Moreover, the aim of sustainable development is to maintain or create a balance between the human need to improve lifestyles and feeling of well-being on one hand, and preserving natural resources and ecosystems, on which we and our future generation depend on.
Objectives of green buildings are to protect the health of the occupant, increase employee productivity, efficient use of water, energy and other resources. Besides that, a sustainable building should be aimed to reduce the overall environmental impact and to create optimal environmental benefits such as to reduce the impact of consumption of natural resources and economic performance which means a reduction in costs, to gain marketing advantage, increased building valuation or optimistic life cycle performance cost. Community benefits such as a minimized strain on local infrastructure may also be gained in structuring green buildings.
GREEN DESIGN VERSUS SUSTAINABLE DESIGN
Sustainable design or environmental design is the skillful design of objects to overcome negative environmental impacts that involve the use of non-renewable resources. The quality of the environment - clean air and water, to renewing and protection of life, sustainable architecture and design helps improve these aspects to make a better place to live in.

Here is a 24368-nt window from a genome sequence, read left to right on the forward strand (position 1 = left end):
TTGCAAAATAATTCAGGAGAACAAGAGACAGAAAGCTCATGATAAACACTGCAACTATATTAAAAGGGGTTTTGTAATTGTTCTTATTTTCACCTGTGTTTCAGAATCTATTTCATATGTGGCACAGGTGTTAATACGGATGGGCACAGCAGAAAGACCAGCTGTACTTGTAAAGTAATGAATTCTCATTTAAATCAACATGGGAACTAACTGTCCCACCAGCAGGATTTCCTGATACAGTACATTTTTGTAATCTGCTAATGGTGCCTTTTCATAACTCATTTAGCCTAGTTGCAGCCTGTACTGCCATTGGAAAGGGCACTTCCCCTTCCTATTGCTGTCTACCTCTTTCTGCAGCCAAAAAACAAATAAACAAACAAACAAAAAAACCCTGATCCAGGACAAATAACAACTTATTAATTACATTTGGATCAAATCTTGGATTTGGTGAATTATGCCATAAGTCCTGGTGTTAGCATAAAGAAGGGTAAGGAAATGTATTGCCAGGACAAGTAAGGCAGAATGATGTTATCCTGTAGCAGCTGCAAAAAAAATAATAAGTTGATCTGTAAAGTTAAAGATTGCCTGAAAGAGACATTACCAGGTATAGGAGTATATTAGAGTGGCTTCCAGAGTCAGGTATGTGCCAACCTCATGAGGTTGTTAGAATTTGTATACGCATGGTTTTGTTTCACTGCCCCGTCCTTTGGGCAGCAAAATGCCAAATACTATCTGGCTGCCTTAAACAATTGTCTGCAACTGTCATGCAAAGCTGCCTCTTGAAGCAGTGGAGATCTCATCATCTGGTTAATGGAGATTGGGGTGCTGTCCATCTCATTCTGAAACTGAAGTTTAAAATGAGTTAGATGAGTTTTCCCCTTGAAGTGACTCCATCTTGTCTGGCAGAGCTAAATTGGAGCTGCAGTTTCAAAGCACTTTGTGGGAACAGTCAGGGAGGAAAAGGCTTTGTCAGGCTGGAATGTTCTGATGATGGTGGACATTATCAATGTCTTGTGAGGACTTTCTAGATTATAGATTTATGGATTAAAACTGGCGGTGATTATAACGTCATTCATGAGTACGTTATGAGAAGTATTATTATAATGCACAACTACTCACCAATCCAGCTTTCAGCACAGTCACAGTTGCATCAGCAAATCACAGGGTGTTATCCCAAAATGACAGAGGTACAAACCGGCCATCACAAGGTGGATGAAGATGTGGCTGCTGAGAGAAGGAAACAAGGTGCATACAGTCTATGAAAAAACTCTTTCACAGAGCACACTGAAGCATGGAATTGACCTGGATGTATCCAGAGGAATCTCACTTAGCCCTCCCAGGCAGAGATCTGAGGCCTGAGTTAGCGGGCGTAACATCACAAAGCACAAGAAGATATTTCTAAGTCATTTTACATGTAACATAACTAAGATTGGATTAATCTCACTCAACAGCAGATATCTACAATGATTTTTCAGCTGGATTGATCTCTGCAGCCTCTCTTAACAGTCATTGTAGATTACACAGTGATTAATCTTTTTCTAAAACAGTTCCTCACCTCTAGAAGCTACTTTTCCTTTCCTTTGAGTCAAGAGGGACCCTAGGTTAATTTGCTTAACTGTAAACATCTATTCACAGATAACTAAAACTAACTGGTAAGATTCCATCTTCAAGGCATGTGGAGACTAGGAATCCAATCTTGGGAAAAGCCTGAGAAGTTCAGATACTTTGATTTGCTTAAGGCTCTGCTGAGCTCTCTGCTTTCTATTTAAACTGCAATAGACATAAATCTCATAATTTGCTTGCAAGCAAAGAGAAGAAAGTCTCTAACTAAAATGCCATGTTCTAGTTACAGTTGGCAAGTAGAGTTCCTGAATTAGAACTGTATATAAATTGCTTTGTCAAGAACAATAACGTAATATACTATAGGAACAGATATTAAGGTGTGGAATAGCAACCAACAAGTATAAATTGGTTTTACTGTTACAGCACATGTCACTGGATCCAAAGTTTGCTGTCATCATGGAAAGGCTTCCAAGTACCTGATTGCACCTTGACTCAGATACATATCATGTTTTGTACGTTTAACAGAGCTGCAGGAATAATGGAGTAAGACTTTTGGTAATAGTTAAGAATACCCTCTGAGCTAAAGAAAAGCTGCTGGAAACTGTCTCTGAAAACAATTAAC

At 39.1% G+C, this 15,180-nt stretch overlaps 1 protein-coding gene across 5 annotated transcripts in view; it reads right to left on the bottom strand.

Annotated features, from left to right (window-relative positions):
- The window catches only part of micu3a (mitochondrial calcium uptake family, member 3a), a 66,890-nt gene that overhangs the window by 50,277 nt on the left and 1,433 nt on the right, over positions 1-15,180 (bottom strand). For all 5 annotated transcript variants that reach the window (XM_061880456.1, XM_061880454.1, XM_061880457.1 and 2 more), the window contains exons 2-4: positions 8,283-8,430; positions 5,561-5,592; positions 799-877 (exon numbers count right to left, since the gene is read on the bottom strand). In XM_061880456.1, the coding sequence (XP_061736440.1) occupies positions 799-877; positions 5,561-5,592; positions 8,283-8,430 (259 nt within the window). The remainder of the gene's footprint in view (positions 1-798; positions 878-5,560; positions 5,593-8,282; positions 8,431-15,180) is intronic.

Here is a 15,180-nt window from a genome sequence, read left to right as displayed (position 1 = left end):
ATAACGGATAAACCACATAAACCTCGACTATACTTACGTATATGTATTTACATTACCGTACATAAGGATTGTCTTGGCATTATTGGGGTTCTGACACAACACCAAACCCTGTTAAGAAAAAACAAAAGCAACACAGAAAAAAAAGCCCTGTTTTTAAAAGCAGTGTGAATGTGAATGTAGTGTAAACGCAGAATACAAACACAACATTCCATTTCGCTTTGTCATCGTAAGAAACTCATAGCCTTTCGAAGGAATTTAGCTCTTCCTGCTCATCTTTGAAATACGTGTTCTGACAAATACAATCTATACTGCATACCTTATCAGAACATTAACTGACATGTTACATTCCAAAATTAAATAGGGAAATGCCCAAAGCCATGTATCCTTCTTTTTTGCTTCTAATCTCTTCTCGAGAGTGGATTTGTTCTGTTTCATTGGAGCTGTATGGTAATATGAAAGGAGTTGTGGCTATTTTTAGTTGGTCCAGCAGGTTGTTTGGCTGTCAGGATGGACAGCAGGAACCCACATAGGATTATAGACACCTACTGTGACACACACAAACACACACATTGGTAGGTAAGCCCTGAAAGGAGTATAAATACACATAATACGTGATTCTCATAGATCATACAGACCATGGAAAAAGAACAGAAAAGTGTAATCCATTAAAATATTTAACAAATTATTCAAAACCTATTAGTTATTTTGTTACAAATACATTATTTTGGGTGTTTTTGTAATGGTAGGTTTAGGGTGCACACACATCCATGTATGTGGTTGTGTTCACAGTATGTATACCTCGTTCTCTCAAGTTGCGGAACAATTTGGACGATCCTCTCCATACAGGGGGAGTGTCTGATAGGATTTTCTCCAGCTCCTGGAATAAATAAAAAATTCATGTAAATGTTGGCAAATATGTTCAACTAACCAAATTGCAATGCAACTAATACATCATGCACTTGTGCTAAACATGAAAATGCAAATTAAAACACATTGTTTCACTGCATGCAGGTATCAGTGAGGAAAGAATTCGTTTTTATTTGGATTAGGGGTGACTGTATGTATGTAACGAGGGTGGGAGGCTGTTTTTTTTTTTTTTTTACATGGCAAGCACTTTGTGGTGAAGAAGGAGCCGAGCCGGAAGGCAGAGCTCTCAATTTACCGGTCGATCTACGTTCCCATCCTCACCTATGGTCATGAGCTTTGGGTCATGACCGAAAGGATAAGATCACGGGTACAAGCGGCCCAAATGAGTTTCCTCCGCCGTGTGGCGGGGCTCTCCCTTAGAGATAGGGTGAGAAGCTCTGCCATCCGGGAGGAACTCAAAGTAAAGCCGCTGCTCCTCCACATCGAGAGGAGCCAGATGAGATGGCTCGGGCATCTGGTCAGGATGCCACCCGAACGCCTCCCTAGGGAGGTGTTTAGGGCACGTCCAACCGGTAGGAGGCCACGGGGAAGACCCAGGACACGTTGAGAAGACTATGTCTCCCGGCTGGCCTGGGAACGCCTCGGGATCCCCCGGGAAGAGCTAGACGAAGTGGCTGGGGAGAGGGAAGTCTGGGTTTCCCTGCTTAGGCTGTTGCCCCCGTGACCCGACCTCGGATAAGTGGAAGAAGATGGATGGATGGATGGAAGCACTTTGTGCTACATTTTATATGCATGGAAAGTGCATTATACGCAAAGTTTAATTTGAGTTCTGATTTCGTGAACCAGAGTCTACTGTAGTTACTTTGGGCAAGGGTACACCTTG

Green design is an element of sustainable design. Green buildings are constructed using natural resources, recycled materials and fill their interior spaces with natural light. The use of ecological sensitive materials during construction and do not have a negative effect before, during, after construction or during deconstruction. Green design implements high performance technologies and efficient operating systems but still functions with the use of fossil fuels. These green buildings help lower the pollution crisis but due to the fact that they still rely on unsustainable sources for power, the design is not sustainable.
Sustainable design differs from green design in which it continues, survives, thrives, and adapts to the site of the building where it becomes a passive and active structure that is designed to maximize all the natural resources around the site. These buildings are sustainable due to the fact that they operate using the regional renewable energies of the site. The need for non-renewable energy is unnecessary with the implementation of sustainable design while providing people with a healthier environment to live in as well as an improved quality of life. Sustainability design is green design that is being sourced by sustainable energies. They last, they endure, and they function when the non-renewables are unavailable anymore. (
CASE STUDY 1
Learning Space: Ben Franklin Elementary School